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Keycap wear refers to the tendency of keycaps to wear smooth and shiny with use, and for some types of legends to disappear in whole or in part from the surface of the keycaps.
Surface wear is inevitable; all keycaps will gradually lose their rough surface texture over time. Depending on the material used for the keycap, the rate of wear will differ significantly. Some keycaps from the 70s and 80s, such as those used on the Futaba keyboards for the BBC Microcomputer, greatly resisted wear.
PBT keycaps are the preferred choice out of the available options on the market for its enhanced wear resistance. ABS keycaps on the other hand can start to wear shiny within weeks, with the keyboard showing quite visible wear within a few months.
While wear is not related (at least, to any significant degree) to the material colour, dark keycaps show up reflections better when they are worn to a gloss finish; light-coloured keycaps give the appearance of greater wear resistance simply because the wear is a lot less visibly apparent.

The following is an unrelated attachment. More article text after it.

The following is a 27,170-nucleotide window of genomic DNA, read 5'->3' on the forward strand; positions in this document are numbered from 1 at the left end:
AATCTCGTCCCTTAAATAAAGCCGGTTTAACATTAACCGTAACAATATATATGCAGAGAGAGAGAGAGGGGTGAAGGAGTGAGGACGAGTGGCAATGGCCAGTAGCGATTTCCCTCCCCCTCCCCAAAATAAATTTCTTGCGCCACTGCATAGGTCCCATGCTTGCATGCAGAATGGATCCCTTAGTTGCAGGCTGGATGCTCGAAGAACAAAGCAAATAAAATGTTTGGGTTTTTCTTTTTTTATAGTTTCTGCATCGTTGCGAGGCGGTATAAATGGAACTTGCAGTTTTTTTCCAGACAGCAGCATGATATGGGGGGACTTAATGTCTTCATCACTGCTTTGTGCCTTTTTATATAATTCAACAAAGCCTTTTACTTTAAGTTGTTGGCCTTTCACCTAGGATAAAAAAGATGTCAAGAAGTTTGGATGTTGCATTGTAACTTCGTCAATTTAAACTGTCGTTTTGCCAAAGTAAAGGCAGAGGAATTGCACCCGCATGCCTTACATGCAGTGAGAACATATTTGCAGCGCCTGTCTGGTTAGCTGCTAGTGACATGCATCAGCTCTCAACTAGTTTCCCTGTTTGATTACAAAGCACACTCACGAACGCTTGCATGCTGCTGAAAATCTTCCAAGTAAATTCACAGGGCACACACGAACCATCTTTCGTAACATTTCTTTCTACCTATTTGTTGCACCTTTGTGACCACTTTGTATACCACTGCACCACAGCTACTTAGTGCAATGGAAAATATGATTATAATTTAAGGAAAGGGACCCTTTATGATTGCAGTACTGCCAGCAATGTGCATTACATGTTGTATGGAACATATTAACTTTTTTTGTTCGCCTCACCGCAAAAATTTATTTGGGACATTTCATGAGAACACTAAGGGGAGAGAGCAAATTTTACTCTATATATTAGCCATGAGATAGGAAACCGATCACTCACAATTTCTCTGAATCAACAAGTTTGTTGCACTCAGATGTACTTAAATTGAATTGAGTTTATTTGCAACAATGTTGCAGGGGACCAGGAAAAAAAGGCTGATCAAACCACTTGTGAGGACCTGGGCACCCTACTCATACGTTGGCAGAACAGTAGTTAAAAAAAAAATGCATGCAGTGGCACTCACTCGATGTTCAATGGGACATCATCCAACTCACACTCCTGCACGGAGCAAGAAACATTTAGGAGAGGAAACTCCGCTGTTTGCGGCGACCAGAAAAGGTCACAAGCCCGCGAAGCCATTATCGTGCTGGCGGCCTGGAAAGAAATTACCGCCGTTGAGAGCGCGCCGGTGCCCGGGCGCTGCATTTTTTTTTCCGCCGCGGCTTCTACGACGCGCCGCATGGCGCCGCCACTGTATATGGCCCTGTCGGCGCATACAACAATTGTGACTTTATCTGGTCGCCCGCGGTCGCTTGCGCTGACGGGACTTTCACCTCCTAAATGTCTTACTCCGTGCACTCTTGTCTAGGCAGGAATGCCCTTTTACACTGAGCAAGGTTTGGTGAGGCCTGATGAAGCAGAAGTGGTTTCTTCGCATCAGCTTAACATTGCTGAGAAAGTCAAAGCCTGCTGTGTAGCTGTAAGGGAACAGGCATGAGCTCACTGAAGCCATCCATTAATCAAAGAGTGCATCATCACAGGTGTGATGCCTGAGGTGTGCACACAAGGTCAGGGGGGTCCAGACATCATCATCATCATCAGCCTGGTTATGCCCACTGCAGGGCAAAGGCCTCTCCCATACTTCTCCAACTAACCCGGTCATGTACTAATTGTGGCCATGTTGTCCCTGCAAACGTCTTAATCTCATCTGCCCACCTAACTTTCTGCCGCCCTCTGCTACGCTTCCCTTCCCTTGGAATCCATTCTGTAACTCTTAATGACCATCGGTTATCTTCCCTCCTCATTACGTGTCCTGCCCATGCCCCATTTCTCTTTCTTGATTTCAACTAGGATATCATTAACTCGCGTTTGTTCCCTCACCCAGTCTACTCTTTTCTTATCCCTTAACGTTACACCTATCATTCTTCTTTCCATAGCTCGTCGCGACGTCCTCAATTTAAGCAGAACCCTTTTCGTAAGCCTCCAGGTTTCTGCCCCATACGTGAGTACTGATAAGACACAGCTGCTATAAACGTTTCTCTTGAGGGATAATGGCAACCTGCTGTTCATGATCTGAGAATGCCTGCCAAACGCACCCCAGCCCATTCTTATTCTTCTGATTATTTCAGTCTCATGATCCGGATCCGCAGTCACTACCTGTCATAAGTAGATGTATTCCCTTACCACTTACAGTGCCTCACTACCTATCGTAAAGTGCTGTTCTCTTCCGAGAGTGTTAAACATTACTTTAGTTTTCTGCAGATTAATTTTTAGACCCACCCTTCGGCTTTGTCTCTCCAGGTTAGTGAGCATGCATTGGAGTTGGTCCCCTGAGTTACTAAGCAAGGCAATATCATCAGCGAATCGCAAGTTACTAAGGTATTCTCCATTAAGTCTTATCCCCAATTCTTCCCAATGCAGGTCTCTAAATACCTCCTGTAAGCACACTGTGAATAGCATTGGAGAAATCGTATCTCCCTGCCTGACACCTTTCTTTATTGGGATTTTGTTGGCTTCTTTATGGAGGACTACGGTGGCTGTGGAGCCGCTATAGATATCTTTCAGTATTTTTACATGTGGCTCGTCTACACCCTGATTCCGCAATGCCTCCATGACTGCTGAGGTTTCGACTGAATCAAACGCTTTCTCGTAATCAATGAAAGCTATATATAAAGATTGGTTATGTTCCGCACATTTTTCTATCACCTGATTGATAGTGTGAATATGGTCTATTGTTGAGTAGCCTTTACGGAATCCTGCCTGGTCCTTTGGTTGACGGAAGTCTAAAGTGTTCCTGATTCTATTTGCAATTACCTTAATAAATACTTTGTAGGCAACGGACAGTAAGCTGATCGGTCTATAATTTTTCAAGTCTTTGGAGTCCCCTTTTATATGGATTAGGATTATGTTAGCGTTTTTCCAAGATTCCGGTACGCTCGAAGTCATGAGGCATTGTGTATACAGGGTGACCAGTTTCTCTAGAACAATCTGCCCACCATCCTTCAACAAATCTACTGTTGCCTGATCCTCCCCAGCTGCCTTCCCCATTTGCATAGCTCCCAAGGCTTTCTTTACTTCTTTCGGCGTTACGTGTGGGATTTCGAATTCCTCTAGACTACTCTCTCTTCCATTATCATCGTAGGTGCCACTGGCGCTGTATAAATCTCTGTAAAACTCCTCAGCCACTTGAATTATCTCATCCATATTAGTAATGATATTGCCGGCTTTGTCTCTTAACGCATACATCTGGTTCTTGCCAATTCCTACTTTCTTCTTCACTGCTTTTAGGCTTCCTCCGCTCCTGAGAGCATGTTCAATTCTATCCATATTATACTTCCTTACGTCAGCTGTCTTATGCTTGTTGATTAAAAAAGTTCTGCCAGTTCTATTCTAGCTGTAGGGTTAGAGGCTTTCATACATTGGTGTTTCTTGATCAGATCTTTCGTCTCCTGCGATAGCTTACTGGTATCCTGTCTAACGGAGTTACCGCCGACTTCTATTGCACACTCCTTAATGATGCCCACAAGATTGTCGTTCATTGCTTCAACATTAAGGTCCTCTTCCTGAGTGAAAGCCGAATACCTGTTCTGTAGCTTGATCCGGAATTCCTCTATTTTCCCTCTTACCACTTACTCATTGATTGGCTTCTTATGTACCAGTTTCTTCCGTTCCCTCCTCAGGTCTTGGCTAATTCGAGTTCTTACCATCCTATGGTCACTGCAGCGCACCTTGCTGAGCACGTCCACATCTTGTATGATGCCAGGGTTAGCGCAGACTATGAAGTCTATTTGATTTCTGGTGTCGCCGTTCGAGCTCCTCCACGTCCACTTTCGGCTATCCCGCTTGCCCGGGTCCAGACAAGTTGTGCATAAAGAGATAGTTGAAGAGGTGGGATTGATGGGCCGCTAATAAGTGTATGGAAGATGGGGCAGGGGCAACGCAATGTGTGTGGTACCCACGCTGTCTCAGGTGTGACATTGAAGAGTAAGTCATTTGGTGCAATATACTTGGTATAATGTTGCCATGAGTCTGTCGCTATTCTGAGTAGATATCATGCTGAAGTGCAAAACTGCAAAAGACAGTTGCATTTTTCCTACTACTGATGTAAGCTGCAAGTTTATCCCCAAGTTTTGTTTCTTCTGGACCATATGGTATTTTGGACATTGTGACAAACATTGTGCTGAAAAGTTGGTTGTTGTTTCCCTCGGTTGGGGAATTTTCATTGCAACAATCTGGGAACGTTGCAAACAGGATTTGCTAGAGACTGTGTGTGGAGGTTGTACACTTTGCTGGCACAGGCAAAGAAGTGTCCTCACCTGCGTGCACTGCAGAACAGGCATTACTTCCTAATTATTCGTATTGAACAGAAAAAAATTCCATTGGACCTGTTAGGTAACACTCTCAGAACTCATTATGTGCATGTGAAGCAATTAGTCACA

Heavy wear on some keys of a Logitech Y-RJ20; it appears that the previous owner of this keyboard preferred to enter capitals by cycling caps lock instead of pressing shift
Legend wear is highly dependent on the type of keycap printing used. Double-shot legends are completely impervious to wear; the only way to remove the legend is to physically wear the keycap right down, and this level of usage will destroy the keycap. Pad printing legends on the other hand are prone to wear with no known way to ensure that the legends last as long as the keycap itself.
Worn 'A' key on an NTC KB-6251EA